Open here I flung the shutter, when, with many a flirt and flutter, In there stepped a stately Raven of the saintly days of yore; Not the least obeisance made he; not a minute stopped or stayed he; But, with mien of lord or lady, perched above my chamber door—Perched upon a bust of Pallas just above my chamber door—Perched, and sat, and nothing more.
Then this ebony bird beguiling my sad fancy into smiling, By the grave and stern decorum of the countenance it wore, “Though thy crest be shorn and shaven, thou,” I said, “art sure no craven, Ghastly grim and ancient Raven wandering from the Nightly shore—Tell me what thy lordly name is on the Night’s Plutonian shore!” Quoth the Raven “Nevermore.”
Much I marvelled this ungainly fowl to hear discourse so plainly, Though its answer little meaning—little relevancy bore; For we cannot help agreeing that no living human being Ever yet was blest with seeing bird above his chamber door—Bird or beast upon the sculptured bust above his chamber door, With such name as”Nevermore.”
But the Raven, sitting lonely on the placid bust, spoke only That one word, as if his soul in that one word he did out pour. Nothing further then he uttered—not a feather then he fluttered—Till I scarcely more than muttered “Other friends have flown before—On the morrow he will leave me, as my hopes have flown before.” Then the bird said “Nevermore.”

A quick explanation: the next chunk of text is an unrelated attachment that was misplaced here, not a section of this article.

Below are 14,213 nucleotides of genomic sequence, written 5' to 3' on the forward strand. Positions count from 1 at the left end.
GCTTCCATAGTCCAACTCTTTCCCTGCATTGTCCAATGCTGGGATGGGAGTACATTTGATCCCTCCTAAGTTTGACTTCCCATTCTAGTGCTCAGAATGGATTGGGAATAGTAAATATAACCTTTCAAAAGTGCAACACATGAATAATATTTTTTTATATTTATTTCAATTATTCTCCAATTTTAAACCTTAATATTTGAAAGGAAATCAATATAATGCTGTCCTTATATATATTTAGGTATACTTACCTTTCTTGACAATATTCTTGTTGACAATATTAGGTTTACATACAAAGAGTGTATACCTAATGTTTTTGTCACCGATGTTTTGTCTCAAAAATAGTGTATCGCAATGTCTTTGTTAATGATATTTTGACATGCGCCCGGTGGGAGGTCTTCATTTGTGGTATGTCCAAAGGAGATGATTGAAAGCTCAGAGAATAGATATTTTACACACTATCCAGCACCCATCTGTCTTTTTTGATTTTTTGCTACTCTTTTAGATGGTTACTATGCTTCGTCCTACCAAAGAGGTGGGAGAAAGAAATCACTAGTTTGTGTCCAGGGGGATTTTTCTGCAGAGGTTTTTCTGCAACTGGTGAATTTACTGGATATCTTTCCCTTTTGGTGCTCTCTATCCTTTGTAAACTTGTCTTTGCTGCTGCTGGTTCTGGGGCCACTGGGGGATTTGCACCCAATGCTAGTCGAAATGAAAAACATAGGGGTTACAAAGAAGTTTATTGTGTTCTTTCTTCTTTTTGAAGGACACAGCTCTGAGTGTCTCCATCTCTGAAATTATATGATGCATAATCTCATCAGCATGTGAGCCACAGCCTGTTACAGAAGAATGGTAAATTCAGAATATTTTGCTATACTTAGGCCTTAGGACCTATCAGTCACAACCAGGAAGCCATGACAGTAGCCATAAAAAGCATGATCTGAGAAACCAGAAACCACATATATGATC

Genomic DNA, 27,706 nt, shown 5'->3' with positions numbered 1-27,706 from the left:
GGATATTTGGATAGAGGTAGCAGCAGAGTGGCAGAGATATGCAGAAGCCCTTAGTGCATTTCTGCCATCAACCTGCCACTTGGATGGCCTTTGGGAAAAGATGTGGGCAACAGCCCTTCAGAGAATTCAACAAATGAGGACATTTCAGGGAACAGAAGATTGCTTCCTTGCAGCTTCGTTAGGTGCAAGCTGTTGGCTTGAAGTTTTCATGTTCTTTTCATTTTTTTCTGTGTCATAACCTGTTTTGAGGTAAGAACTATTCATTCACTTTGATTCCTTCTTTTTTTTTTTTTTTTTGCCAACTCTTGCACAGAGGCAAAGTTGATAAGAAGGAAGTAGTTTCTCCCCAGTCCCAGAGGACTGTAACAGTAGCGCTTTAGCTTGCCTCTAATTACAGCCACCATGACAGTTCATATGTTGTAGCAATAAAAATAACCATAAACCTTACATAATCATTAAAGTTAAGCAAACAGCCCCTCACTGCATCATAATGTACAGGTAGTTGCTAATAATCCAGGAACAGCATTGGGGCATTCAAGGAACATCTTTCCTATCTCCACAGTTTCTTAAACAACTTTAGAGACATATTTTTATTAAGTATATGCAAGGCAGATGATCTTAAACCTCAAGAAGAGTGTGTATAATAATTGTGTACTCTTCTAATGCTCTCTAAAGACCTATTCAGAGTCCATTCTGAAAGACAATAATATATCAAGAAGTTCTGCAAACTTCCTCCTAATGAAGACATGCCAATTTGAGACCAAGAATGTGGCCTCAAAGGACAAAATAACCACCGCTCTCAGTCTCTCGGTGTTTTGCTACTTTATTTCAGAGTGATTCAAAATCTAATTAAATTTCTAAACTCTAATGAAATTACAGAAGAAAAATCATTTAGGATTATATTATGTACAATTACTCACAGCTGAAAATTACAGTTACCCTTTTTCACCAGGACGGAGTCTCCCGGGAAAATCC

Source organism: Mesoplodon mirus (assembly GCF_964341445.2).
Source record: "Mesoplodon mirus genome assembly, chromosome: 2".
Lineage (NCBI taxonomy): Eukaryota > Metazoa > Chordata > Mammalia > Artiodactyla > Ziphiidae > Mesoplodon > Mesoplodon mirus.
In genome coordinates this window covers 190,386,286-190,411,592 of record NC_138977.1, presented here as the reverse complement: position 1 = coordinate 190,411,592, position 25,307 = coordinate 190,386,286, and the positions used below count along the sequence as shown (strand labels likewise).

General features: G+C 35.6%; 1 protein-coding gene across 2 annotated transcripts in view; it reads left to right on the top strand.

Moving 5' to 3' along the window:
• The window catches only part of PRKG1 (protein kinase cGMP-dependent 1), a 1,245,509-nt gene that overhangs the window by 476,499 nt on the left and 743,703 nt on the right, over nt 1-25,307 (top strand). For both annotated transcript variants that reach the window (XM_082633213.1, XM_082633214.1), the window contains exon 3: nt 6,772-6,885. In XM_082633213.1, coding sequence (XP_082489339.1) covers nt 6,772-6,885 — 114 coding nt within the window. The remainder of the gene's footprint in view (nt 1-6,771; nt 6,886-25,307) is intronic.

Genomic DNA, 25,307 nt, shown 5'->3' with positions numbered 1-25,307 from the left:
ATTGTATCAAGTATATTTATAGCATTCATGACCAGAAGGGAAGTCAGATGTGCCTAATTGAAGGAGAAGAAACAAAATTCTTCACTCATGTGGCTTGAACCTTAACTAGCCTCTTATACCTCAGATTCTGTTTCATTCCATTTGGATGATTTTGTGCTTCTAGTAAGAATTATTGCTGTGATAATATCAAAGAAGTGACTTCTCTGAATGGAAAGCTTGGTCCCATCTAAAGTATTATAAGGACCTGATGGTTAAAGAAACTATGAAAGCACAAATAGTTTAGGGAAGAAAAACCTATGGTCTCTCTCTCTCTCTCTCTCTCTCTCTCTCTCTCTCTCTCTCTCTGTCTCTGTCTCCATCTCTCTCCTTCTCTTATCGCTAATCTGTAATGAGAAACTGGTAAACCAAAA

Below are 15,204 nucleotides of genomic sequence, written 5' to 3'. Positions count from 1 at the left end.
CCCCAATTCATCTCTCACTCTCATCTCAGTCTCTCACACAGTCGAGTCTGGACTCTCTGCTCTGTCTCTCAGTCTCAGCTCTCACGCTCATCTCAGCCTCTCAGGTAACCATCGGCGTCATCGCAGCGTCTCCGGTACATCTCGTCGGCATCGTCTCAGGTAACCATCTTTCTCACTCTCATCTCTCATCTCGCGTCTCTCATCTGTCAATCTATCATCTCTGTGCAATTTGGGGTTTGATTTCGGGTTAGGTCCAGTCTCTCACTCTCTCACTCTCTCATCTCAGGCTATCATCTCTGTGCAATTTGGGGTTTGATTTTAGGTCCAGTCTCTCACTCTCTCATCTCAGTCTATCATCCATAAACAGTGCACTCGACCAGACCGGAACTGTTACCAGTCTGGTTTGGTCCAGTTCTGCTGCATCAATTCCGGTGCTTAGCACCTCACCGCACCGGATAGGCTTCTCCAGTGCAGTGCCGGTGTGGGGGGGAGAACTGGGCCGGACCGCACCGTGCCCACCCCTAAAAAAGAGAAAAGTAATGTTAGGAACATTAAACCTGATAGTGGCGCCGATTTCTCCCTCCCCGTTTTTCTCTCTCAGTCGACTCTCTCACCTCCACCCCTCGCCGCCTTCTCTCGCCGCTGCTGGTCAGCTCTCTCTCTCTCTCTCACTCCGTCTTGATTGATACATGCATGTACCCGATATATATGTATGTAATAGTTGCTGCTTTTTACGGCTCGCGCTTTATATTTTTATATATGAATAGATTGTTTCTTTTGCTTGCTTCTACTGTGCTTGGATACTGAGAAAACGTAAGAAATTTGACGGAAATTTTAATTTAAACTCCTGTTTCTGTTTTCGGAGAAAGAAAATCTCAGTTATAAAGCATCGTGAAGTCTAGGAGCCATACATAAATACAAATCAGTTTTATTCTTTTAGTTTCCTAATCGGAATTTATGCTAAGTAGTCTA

Startled at the stillness broken by reply so aptly spoken, “Doubtless,” said I, “what it utters is its only stock and store Caught from some unhappy master whom unmerciful Disaster Followed fast and followed faster till his songs one burden bore—Till the dirges of his Hope that melancholy burden bore Of’ Never—nevermore.’”
But the Raven still beguiling my sad fancy into smiling, Straight I wheeled a cushioned seat in front of bird, and bust and door; Then, upon the velvet sinking, I betook myself to linking Fancy unto fancy, thinking what this ominous bird of yore—What this grim, ungainly, ghastly, gauntand ominous bird of yore Meant in croaking “Nevermore.”
This I sat engaged in guessing, but no syllable expressing To the fowl whose fiery eyes now burned into my bosom’s core; This and more I sat divining, with my head at ease reclining On the cushion’s velvet lining that the lamp-light gloated o’er, But whose velvet violet lining with the lamp-light gloating o’er, She shall press, ah, nevermore!